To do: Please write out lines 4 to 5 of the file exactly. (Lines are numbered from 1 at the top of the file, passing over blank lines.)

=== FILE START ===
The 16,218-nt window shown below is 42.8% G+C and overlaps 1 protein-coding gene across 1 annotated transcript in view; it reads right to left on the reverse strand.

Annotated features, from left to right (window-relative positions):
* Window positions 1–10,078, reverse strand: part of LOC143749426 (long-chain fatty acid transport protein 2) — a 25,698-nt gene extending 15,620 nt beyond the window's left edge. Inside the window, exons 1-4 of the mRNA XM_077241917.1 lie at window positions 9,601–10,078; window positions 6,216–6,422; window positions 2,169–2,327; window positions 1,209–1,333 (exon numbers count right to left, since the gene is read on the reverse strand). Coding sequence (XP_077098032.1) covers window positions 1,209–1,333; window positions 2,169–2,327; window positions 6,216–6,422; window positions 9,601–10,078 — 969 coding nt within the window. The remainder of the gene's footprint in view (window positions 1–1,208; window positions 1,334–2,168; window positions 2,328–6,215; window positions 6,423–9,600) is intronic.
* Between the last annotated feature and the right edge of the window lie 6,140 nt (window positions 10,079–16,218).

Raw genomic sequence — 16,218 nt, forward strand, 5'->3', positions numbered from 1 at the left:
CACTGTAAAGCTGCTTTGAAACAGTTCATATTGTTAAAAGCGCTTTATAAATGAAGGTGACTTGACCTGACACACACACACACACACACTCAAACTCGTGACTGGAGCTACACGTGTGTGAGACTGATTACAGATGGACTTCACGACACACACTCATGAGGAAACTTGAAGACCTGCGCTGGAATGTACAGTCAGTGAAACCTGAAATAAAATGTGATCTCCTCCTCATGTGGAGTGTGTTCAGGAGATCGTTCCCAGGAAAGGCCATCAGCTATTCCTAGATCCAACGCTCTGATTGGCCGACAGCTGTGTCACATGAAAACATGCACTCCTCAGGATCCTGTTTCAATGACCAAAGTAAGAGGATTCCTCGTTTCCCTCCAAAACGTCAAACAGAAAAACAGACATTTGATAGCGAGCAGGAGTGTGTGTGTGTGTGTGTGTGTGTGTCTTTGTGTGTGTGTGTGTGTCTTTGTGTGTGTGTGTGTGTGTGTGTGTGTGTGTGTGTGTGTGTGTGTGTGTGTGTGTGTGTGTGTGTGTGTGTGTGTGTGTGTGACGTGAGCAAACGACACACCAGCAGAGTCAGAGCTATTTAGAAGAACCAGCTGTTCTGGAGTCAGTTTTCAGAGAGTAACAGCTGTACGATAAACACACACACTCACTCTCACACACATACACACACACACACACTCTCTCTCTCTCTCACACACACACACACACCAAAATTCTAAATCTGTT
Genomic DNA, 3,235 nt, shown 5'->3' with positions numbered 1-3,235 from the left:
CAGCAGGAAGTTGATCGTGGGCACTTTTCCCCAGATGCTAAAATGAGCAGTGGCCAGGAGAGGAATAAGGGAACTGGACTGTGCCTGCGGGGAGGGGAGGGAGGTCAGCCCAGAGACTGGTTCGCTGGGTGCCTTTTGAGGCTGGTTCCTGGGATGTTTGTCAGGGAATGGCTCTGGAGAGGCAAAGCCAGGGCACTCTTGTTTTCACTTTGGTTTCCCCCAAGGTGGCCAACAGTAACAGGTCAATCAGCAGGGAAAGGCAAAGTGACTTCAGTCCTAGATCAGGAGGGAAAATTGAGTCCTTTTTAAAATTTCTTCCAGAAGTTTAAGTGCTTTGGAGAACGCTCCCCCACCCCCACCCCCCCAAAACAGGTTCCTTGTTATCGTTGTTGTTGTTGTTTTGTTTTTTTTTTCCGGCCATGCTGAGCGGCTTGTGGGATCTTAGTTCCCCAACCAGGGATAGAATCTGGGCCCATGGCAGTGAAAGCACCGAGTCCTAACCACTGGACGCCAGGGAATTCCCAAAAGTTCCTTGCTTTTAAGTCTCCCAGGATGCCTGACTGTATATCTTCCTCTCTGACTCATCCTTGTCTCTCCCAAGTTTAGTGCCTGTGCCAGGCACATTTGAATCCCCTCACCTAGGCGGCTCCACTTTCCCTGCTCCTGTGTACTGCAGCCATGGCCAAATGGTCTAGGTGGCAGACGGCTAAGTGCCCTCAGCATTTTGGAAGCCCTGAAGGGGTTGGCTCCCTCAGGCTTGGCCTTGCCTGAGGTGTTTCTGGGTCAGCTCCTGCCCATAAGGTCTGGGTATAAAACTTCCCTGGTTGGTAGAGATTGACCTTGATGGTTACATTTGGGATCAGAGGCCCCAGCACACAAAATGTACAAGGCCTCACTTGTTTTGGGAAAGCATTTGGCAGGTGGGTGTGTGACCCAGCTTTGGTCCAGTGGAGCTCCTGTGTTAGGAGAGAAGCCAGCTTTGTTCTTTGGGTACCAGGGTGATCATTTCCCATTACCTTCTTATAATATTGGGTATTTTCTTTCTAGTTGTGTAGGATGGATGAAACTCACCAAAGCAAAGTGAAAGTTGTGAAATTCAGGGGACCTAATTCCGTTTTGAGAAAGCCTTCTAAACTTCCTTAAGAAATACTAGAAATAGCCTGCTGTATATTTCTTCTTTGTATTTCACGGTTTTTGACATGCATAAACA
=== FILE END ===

* Between the last annotated feature and the right edge of the window lie 6,140 nt (window positions 10,079–16,218).

Raw genomic sequence — 16,218 nt, forward strand, 5'->3', positions numbered from 1 at the left: